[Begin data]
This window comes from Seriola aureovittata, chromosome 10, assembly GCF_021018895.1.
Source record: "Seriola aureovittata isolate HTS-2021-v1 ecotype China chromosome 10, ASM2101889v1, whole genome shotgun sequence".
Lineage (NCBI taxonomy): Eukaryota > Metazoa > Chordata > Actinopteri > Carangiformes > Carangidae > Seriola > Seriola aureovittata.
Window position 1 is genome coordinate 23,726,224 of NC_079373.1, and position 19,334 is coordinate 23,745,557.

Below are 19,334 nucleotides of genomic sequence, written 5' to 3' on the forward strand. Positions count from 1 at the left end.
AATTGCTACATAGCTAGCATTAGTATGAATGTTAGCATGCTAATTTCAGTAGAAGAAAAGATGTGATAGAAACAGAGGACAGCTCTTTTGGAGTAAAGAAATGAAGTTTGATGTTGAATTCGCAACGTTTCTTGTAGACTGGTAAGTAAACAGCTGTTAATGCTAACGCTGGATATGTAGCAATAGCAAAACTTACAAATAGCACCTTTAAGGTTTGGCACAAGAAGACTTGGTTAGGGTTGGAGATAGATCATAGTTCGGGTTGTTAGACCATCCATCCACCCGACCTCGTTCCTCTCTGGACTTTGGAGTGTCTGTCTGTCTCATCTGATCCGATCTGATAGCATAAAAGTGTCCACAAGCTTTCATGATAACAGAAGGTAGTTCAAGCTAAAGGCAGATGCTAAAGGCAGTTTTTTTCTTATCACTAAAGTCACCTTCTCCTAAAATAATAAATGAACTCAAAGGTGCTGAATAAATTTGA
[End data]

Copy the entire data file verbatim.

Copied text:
This window comes from Seriola aureovittata, chromosome 10, assembly GCF_021018895.1.
Source record: "Seriola aureovittata isolate HTS-2021-v1 ecotype China chromosome 10, ASM2101889v1, whole genome shotgun sequence".
Lineage (NCBI taxonomy): Eukaryota > Metazoa > Chordata > Actinopteri > Carangiformes > Carangidae > Seriola > Seriola aureovittata.
Window position 1 is genome coordinate 23,726,224 of NC_079373.1, and position 19,334 is coordinate 23,745,557.

Below are 19,334 nucleotides of genomic sequence, written 5' to 3' on the forward strand. Positions count from 1 at the left end.
AATTGCTACATAGCTAGCATTAGTATGAATGTTAGCATGCTAATTTCAGTAGAAGAAAAGATGTGATAGAAACAGAGGACAGCTCTTTTGGAGTAAAGAAATGAAGTTTGATGTTGAATTCGCAACGTTTCTTGTAGACTGGTAAGTAAACAGCTGTTAATGCTAACGCTGGATATGTAGCAATAGCAAAACTTACAAATAGCACCTTTAAGGTTTGGCACAAGAAGACTTGGTTAGGGTTGGAGATAGATCATAGTTCGGGTTGTTAGACCATCCATCCACCCGACCTCGTTCCTCTCTGGACTTTGGAGTGTCTGTCTGTCTCATCTGATCCGATCTGATAGCATAAAAGTGTCCACAAGCTTTCATGATAACAGAAGGTAGTTCAAGCTAAAGGCAGATGCTAAAGGCAGTTTTTTTCTTATCACTAAAGTCACCTTCTCCTAAAATAATAAATGAACTCAAAGGTGCTGAATAAATTTGA